As with the budgets for Health, Agriculture and the provincial budget, the DA also rejected the budget for Education for 2010/2011 this month.
These reasons include, but are not limited to the following:
• Most of the figures presented by the Department are not reliable, as they keep on changing;
• The accruals were like waves, with no absolute certainty as to what the amount for accruals should be. The Department had provided the committee on 21 April 2010 with an amount of approximately R496 million as accruals, whilst earlier responded, on 16 April 2010, that the overall unaudited expenditure for the last financial 2009/10 amounted to about R639 million as at 31 March 2010…
• It is also not clear whether accruals of R111 million which were incurred due to the non payment of service providers for the school nutrition program, from January to March 2010 has been included in the above accruals. The Department has only up till 29 April 2010 only managed to pay R13 million.
• The Department also owed meal servers as at 29 April 2010 an amount of R12.3 million, for services delivered from August 2009 to March 2010, due to financial constraints. The 9 500 meal servers are still waiting for their R600 as a stipend per month to be paid to them. The Department has cited that the necessary documentation to effect payments have not being handed in by schools.
• There were temporary and substitute educators still waiting to be paid, even 2009 grade 12 markers.
• A number of schools had not received the 50% of their allocated funds, resulting in unnecessary hardships.
• Section 20 Schools — Schools, whose finances are managed by the Department, had their unused funds withdrawn, resulting in these schools not fulfilling their mandates. Day-to-day maintenance could not take place, nor could the necessary learner and teacher support material be purchased. A total of 151 Section 20 schools were affected in the Port Elizabeth District alone. An amount of R11.9 million was budgeted for these schools as per the norms and standards funding, while R5.5 million was withdrawn during August 2009, as a result of projected over-expenditure.
“The DA is also deeply disappointed with the Education and Budget speech 2010/11 as delivered by the MEC for Education, Mahlubandile Qwase, as the content lacks substance and is clouded with ideologies and policies,” van Vuuren said.
“The policy speech does not lend itself towards revolutionising the education system. The more this Education Department intend embarking on critical initiatives to deal with the root cause of poor learner performance in Literacy and Numeracy, the more things remain the same, without measurable targets being set or achieved. Too many of our educators in the Foundation Phase are unqualified or under-qualified, resulting in a detrimental impact in learners not attaining the required levels in Numeracy and Literacy.
“It is unacceptable that the personnel to non-personnel expenditure is 84:16, compared to the national norm of 80:20. Ominous rumblings of discontent is surfacing because schools are denied better learner teacher ratios, as a result of oversupply of personnel in non critical positions. No indications were given as to how this spread amongst personnel will be rectified.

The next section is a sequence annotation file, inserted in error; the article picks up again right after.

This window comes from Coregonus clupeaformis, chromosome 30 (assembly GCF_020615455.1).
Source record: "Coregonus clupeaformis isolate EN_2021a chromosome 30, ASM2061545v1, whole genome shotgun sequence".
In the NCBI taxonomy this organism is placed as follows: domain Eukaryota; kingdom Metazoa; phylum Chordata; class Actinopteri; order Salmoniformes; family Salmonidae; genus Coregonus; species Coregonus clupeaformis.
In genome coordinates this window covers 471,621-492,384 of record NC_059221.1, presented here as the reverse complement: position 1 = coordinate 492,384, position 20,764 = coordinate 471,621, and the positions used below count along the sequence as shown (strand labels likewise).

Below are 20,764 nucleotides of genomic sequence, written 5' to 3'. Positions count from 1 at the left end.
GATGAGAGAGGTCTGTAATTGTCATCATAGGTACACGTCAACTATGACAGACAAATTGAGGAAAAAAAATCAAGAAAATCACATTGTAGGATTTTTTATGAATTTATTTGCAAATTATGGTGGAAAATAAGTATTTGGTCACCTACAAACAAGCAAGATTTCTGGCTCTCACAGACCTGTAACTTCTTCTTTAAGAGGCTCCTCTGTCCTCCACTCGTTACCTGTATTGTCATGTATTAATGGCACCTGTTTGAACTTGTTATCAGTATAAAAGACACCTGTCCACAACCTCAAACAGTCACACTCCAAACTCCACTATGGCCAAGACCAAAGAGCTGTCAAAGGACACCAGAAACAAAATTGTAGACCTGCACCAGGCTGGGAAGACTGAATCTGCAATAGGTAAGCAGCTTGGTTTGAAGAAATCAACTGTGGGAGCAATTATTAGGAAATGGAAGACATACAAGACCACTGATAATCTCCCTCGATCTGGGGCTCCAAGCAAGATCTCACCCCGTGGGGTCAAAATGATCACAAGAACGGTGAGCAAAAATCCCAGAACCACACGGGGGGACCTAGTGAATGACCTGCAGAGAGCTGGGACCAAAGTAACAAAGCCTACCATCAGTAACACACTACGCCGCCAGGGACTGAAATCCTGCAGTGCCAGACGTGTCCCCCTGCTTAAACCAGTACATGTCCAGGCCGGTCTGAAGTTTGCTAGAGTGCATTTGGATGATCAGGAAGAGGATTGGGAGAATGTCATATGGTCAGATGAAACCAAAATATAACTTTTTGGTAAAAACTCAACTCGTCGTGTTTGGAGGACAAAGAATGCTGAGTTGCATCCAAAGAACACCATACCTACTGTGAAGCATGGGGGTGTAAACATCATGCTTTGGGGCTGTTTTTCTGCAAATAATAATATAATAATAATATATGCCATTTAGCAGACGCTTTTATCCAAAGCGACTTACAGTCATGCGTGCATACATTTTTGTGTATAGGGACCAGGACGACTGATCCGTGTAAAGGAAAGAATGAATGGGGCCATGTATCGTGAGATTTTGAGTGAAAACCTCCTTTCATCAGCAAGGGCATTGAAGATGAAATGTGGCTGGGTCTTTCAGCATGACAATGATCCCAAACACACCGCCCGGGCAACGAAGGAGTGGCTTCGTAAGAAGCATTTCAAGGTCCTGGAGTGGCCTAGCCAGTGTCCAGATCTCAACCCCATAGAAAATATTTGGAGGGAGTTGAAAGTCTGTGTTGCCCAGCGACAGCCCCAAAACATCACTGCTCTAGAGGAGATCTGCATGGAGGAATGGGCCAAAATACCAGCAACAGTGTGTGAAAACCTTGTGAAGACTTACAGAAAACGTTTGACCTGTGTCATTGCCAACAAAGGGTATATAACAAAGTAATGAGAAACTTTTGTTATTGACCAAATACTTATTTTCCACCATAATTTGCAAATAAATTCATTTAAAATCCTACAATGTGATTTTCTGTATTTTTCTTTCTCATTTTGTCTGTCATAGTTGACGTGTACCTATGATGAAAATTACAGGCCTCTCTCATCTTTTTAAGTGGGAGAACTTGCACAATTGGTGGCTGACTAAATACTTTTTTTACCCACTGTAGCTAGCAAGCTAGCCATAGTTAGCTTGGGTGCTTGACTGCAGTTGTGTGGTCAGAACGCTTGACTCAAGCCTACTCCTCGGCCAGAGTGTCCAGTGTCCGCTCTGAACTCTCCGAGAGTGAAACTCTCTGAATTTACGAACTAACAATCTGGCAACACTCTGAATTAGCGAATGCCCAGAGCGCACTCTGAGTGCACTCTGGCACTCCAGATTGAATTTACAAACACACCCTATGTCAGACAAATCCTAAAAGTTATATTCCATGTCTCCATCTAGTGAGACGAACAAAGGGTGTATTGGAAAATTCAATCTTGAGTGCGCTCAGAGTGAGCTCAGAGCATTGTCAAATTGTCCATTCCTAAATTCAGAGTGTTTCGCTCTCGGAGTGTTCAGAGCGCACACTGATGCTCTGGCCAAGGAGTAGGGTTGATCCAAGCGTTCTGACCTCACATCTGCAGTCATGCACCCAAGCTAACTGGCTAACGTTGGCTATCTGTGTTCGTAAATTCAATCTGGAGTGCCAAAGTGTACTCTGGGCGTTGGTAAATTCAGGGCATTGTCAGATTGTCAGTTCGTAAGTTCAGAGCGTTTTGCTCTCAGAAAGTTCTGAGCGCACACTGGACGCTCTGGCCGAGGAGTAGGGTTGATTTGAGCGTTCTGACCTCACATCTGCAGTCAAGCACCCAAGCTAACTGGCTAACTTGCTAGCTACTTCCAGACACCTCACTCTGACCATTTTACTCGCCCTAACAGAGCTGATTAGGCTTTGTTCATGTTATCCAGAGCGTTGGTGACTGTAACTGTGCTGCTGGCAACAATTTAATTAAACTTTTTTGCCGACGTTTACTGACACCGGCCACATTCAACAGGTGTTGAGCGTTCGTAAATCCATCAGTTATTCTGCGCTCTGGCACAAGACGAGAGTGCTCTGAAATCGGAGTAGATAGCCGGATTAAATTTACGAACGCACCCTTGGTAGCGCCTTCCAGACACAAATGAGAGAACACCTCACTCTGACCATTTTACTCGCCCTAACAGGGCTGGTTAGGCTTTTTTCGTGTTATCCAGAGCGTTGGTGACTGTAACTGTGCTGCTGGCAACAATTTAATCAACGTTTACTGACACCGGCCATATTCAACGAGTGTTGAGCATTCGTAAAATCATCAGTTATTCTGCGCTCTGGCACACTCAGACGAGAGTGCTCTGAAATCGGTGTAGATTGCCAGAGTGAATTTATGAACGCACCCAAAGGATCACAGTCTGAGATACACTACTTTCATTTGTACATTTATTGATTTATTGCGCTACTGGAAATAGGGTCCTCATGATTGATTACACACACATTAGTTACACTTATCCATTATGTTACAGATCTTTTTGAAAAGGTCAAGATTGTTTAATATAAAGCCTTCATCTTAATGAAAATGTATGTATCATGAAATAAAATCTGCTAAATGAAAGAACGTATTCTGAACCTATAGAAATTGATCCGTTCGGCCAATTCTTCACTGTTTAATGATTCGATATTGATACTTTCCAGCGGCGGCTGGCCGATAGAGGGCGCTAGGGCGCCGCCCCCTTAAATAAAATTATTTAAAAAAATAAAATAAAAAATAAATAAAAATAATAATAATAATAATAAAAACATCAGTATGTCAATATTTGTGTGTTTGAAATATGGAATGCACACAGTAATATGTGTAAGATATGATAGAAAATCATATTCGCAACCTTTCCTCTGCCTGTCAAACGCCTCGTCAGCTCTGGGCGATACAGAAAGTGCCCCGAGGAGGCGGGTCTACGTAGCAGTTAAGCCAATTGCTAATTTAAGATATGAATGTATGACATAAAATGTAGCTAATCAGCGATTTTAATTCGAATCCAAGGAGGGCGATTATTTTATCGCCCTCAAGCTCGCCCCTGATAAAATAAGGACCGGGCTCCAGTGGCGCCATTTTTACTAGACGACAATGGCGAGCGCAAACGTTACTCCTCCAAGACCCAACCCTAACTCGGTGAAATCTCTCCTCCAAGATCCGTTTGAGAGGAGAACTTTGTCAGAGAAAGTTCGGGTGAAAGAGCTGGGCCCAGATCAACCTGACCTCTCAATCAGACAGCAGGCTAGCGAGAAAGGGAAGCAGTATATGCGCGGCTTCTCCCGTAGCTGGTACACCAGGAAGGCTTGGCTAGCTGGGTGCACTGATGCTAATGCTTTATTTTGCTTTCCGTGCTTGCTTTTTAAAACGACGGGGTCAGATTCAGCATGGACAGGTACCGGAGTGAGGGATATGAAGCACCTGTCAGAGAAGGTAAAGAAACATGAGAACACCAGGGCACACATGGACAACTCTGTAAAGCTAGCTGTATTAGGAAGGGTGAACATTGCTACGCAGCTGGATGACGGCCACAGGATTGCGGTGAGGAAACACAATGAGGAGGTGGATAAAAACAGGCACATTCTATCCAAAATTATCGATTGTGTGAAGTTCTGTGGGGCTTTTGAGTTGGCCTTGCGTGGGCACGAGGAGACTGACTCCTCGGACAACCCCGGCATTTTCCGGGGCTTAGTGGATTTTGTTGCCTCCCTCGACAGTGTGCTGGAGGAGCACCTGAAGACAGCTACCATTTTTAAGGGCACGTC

“The MEC correctly referred to the non compliance and adherence to the legally stipulated seven hours of instruction. Unfortunately no solutions were given as to how compliance to the seven-hour rule will be effected. Many of our disadvantaged schools have on average only three and a half hours per schooling per day.
“In his 2009/10 Budget and Policy speech, the MEC for Education has allocated an amount of R8,446,000-00 for a Maths, Science and Technology Education Academy to be established before the end of 2009. An amount of R15 million has again been allocated for this important initiative, which according to the MEC will be fully operational this year. Expectations have been created, but unsurprisingly not fulfilled.
“It is ingratiating to note that the MEC envisaged 976 classrooms to be built by the end of this financial year, whilst the continuation of the reduction of inappropriate structures (mud structures, plank and corrugated sheeting) is taking place fitfully. The DA has reliable documentary information where it is indicated that there are 1 576 schools within this Province of which 4 838 mud classrooms are attached to it. It will be interesting to hear from the MEC, how, when and how many of these inappropriate structures his Department intend eradicating, as no plan was alluded to in his speech.
“The MEC also indicated that his Department intend to increase the Grade 12 pass rate by 10% to 60% at the end of the 2010 academic year. It is indeed a commendable forethought, but the chances are infinitesimal.
“No learner can learn without adequate and appropriate textbooks, therefore achievable outcomes will not be attained. Too many of our learners are sharing textbooks, or do not have access to these much needed resources and our school infrastructure is collapsing, resulting in parents withdrawing their children from these schools for safety and hygienic reasons as are the cases with West End Primary and George Schmidt Primary in the Port Elizabeth District. The majority of our learners are bereft of adequate resources and opportunities for a brighter future,” he said.